Samsung (OTC:SSNLF) called down its second quarter saying that smartphone sales were not going to be "that good". So what is happening? Is Samsung simply the canary in the coal mine letting us know the smartphone market is quickly maturing, or is Samsung dropping market share in a growing market?
Some data suggests it is the former but point to some share losses as well. The blistering pace of growth in smartphone demand in China seems to have abated. This excerpt from a report by HK Silicon regarding April sales of smartphones in China tells the tale. Local suppliers Xiaomi and Coolpad rule the roost while Apple (NASDAQ:AAPL) and HTC struggle for volume.
The HKSilicon data seem to be either for one week or one region since they are a fraction of what most expect monthly sales of smartphones in China to be - far short of the 35 million a month implied by the IDC forecast of 420 million smartphones sold in China in 2014. The relative sizes of the data are what is striking - with the traditional leader Samsung in fifth place and a long way from its perch at the top.
As more and more competitors crowd into the market at widely differing price points, consumers now have a lot of options. The latest Windows OS phone is the Mira 6 just being introduced by Hisense exemplifies the challenges faced by the leaders. The phone is attractive (with a striking similarity to the iPhone 5); fully functional with Windows excellent features; and, is less than half the price of a Samsung Galaxy S5 or an iPhone 5S. With a Cortex A7 processor; 1GB of RAM; and reasonably decent camera specifications this 5 inch phone will find a lot of customers. This device will only be available in China for now.
Signs of a slowdown are present nonetheless. Nvidia's decision to exit the tablet and smartphone market is an example of the tough days facing some suppliers. In Europe, a perennially slow growth market, minor players are taking share from the major brands adding to the malaise. As the market has matured, it has also become more competitive with very good devices from a range of brands challenging the traditional leaders. India remains a fast growing market, but the action is all in the lower priced ranges with new low-priced devices from Micromax, Microsoft (NASDAQ:MSFT), Motorola and BlackBerry (NASDAQ:BBRY) getting traction and some enthusiasm for the Spreadtrum - Mozilla launch of a sub-$25 priced smartphone.
In Asia and the Middle East, BlackBerry is following what seems to have been a successful launch of its Z3 device in Indonesia by releasing the phone in India, Saudi Arabia, Dubai and Qatar.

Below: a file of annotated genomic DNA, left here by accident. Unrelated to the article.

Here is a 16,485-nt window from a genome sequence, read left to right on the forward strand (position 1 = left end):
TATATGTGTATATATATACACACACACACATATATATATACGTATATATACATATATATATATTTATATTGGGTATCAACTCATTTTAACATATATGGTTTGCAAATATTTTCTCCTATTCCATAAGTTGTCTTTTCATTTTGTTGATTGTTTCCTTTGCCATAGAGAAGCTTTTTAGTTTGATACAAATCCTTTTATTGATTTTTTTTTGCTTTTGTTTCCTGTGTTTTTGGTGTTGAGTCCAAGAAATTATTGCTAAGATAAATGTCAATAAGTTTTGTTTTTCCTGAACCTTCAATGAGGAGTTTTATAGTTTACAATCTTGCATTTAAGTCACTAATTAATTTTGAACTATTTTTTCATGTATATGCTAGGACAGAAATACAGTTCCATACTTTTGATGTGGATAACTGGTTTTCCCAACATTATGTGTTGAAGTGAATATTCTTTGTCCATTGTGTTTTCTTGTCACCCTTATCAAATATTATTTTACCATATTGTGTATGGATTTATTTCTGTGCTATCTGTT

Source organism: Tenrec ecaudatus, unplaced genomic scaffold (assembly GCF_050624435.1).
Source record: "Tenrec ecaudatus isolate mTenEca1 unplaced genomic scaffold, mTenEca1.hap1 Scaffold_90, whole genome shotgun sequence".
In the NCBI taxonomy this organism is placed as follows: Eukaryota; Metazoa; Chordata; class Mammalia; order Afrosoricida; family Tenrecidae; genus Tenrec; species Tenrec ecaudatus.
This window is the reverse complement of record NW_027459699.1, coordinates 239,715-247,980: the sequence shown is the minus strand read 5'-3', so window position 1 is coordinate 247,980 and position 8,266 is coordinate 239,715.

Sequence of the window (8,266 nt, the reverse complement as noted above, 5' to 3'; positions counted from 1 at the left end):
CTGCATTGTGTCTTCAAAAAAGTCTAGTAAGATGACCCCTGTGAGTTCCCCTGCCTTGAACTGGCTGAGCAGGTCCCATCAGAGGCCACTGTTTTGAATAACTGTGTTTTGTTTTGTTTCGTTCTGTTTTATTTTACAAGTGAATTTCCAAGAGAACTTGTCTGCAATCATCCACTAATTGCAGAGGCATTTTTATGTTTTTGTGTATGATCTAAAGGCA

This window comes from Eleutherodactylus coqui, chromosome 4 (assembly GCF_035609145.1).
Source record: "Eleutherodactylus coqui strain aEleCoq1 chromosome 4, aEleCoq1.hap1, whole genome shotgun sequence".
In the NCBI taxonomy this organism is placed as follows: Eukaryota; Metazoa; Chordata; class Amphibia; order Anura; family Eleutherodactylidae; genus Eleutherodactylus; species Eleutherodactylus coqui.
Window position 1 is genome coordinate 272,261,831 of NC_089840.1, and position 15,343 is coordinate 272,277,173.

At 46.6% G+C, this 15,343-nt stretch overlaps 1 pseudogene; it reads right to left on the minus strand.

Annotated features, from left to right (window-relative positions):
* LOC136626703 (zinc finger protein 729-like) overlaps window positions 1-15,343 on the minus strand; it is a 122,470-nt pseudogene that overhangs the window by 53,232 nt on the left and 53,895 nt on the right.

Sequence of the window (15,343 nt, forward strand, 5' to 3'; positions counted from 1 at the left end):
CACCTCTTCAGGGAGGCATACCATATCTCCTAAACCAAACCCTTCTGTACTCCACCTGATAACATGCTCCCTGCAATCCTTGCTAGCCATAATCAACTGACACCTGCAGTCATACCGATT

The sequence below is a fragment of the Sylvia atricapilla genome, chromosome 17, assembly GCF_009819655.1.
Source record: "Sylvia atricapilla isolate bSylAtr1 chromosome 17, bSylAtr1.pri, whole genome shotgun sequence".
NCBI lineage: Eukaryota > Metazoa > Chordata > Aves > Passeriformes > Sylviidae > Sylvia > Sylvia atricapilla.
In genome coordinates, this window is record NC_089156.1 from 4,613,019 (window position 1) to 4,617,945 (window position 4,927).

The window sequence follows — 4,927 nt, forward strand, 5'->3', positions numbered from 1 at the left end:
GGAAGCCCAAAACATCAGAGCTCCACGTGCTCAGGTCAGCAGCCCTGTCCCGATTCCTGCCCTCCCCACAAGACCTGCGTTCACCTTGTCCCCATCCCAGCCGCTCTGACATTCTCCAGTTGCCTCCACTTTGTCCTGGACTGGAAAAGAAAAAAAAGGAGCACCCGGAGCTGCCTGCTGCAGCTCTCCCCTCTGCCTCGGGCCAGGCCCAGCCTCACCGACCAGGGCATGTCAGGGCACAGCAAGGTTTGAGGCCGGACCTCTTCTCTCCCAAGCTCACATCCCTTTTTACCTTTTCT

Market growth in India has attracted China sensation Xiaomi to enter Indian market not only with its range of very aggressively priced smartphones but also with what many are calling the Xiaomi iPad - a 7.9 inch tablet available in a range of colors.
Source: Tech 2
Africa is likely to emerge as another large and fast growing market but like India it is pretty price sensitive. Huawei is an example of a Chinese manufacturer specifically targeting the African consumer with its Ascend P7 smartphone sporting excellent components and aggressively priced through Safaricom.
While Asia and Africa may represent the growth sectors, competition is contributing to a tougher row to hoe in Europe. Start-up French supplier Wiko has taken that market by storm with a reported 7% market share in 2013 and virtually unheard of only a year earlier.
It is too early to be certain and the data are scant, but the signs of increasing competition and a slowdown in demand are everywhere. The next quarter's results from Samsung and Apple should tell the tale and those reports might make good reading.
One thing seems certain - investor expectations for robust growth and surging profits in smartphones are more of a pipe dream than a rational assessment of market forces. For many, that error will end in tears.
I am short Apple and have a small long position in BlackBerry.
Disclosure: The author is short AAPL. The author wrote this article themselves, and it expresses their own opinions. The author is not receiving compensation for it (other than from Seeking Alpha). The author has no business relationship with any company whose stock is mentioned in this article.
Additional disclosure: I also hold a long position in BlackBerry through call options
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